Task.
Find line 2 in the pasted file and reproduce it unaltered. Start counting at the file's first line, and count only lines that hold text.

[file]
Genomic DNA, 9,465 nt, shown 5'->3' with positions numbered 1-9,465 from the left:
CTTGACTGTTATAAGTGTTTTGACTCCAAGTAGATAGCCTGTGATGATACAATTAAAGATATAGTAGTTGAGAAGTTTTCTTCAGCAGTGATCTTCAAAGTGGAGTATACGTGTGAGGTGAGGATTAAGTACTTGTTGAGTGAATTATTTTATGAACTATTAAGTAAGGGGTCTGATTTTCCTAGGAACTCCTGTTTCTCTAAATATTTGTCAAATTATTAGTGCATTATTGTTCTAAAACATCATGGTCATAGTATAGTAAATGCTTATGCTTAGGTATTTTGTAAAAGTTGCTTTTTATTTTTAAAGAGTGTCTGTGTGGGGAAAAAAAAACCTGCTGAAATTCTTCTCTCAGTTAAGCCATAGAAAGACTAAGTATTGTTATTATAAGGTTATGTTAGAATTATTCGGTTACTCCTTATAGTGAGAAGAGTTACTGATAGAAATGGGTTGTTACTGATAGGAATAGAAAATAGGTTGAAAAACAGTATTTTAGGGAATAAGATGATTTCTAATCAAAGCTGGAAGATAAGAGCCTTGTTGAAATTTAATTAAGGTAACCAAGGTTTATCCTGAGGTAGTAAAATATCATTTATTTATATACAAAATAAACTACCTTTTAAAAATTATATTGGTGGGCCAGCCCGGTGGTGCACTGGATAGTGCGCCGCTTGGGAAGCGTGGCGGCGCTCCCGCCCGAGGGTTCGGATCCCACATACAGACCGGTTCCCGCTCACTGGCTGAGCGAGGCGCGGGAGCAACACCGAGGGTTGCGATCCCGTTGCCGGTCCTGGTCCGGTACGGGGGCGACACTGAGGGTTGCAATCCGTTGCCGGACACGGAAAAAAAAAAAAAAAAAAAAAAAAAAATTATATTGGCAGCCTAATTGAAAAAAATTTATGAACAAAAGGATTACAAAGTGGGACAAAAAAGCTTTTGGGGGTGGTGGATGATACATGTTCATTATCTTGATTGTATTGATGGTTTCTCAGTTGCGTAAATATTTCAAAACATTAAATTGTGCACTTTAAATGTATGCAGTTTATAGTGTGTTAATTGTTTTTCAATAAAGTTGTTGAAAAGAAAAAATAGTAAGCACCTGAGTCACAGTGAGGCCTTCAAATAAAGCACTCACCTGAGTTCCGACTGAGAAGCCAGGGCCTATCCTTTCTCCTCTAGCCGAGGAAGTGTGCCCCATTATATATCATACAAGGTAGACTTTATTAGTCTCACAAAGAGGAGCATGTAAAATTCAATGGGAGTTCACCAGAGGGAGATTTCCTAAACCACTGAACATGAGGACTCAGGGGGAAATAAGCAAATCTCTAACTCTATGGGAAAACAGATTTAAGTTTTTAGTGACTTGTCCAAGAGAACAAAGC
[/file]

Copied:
CTTGACTGTTATAAGTGTTTTGACTCCAAGTAGATAGCCTGTGATGATACAATTAAAGATATAGTAGTTGAGAAGTTTTCTTCAGCAGTGATCTTCAAAGTGGAGTATACGTGTGAGGTGAGGATTAAGTACTTGTTGAGTGAATTATTTTATGAACTATTAAGTAAGGGGTCTGATTTTCCTAGGAACTCCTGTTTCTCTAAATATTTGTCAAATTATTAGTGCATTATTGTTCTAAAACATCATGGTCATAGTATAGTAAATGCTTATGCTTAGGTATTTTGTAAAAGTTGCTTTTTATTTTTAAAGAGTGTCTGTGTGGGGAAAAAAAAACCTGCTGAAATTCTTCTCTCAGTTAAGCCATAGAAAGACTAAGTATTGTTATTATAAGGTTATGTTAGAATTATTCGGTTACTCCTTATAGTGAGAAGAGTTACTGATAGAAATGGGTTGTTACTGATAGGAATAGAAAATAGGTTGAAAAACAGTATTTTAGGGAATAAGATGATTTCTAATCAAAGCTGGAAGATAAGAGCCTTGTTGAAATTTAATTAAGGTAACCAAGGTTTATCCTGAGGTAGTAAAATATCATTTATTTATATACAAAATAAACTACCTTTTAAAAATTATATTGGTGGGCCAGCCCGGTGGTGCACTGGATAGTGCGCCGCTTGGGAAGCGTGGCGGCGCTCCCGCCCGAGGGTTCGGATCCCACATACAGACCGGTTCCCGCTCACTGGCTGAGCGAGGCGCGGGAGCAACACCGAGGGTTGCGATCCCGTTGCCGGTCCTGGTCCGGTACGGGGGCGACACTGAGGGTTGCAATCCGTTGCCGGACACGGAAAAAAAAAAAAAAAAAAAAAAAAAAATTATATTGGCAGCCTAATTGAAAAAAATTTATGAACAAAAGGATTACAAAGTGGGACAAAAAAGCTTTTGGGGGTGGTGGATGATACATGTTCATTATCTTGATTGTATTGATGGTTTCTCAGTTGCGTAAATATTTCAAAACATTAAATTGTGCACTTTAAATGTATGCAGTTTATAGTGTGTTAATTGTTTTTCAATAAAGTTGTTGAAAAGAAAAAATAGTAAGCACCTGAGTCACAGTGAGGCCTTCAAATAAAGCACTCACCTGAGTTCCGACTGAGAAGCCAGGGCCTATCCTTTCTCCTCTAGCCGAGGAAGTGTGCCCCATTATATATCATACAAGGTAGACTTTATTAGTCTCACAAAGAGGAGCATGTAAAATTCAATGGGAGTTCACCAGAGGGAGATTTCCTAAACCACTGAACATGAGGACTCAGGGGGAAATAAGCAAATCTCTAACTCTATGGGAAAACAGATTTAAGTTTTTAGTGACTTGTCCAAGAGAACAAAGC